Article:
The social giant Facebook wants you to know and control photos that have you inside of them, even when you're not tagged.
With a facial recognition feature called Photo Review, Facebook can alert you when your face shows up on a newly posted photo.
Then the decision is yours: you can tag yourself in it, leave it as it is, or ask the uploader to remove the photo.
With Facebook having more than two billion users uploading almost countless of photos and videos every single day, the feature should give users confidence that there won't be any of their pictures floating around Facebook they don't know about.
This feature targets photos that are shared to public. Once the facial recognition recognizes you in a photo uploaded by someone, you will be notified. But if the uploader's privacy isn't allowing public viewers to see your photos, you won't get notified.
To manage those things, Facebook is introducing a Photo Review section of the profile where you can keep track of all your untagged but recognized photos.
According to Rob Sherman, Facebook’s head of privacy:
Sherman also said that the tool could be a prompt for nostalgia, alerting people about photos they've forgotten.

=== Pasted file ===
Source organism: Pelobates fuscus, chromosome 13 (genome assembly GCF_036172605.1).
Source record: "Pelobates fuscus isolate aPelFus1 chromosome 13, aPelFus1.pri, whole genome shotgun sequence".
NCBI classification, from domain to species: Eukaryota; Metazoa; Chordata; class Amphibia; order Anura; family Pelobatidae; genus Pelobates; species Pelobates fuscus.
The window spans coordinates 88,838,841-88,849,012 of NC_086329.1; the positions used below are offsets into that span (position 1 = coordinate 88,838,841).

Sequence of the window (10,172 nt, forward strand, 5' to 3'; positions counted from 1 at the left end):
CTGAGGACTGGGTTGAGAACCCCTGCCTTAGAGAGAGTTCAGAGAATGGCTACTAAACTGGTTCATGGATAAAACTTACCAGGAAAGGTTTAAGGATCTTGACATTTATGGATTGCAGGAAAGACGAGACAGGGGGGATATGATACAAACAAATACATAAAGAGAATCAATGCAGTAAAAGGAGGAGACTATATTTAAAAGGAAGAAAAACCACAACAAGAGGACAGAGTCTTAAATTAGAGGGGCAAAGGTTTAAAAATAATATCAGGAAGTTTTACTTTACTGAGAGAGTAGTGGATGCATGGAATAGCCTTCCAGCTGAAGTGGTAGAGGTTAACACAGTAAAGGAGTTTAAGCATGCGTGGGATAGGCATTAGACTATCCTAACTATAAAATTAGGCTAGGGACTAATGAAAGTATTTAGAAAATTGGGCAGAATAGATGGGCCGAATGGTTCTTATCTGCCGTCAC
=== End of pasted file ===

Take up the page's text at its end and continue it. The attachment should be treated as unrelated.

And if you're worried about Facebook in intruding your privacy with the feature, you can opt out. This will make Facebook remove your face template and deactivate the Photo Review feature as well as the old Tag Suggestions feature.
Not just the facial recognition can ease you in finding photos you're not tagged in, the feature also assists the vision impaired users. With Photo Review, Facebook's machine learning can describe what's inside a photo, and can also read aloud names of untagged friends.
While this facial recognition notification can certainly help users, allowing them to keep track of photos of themselves that float around Facebook, it could also be used to harass or bully people.
Users will be notified even when they appear in photos uploaded by someone they’re not friends with. They need to simply have a friend in common for the feature to work. What this means, a harasser who isn’t able to directly message their target, could upload a picture with them in it (real or Photoshopped). To make things worse, abusers can also include harassment, hate or abusive jokes.
You can however report it to Facebook if you find any of the suggested photos inappropriate.
The feature is rolling out to all users, except for those living in Europe and Canada where privacy laws restrict Facebook's facial recognition technology to make a template of users' faces.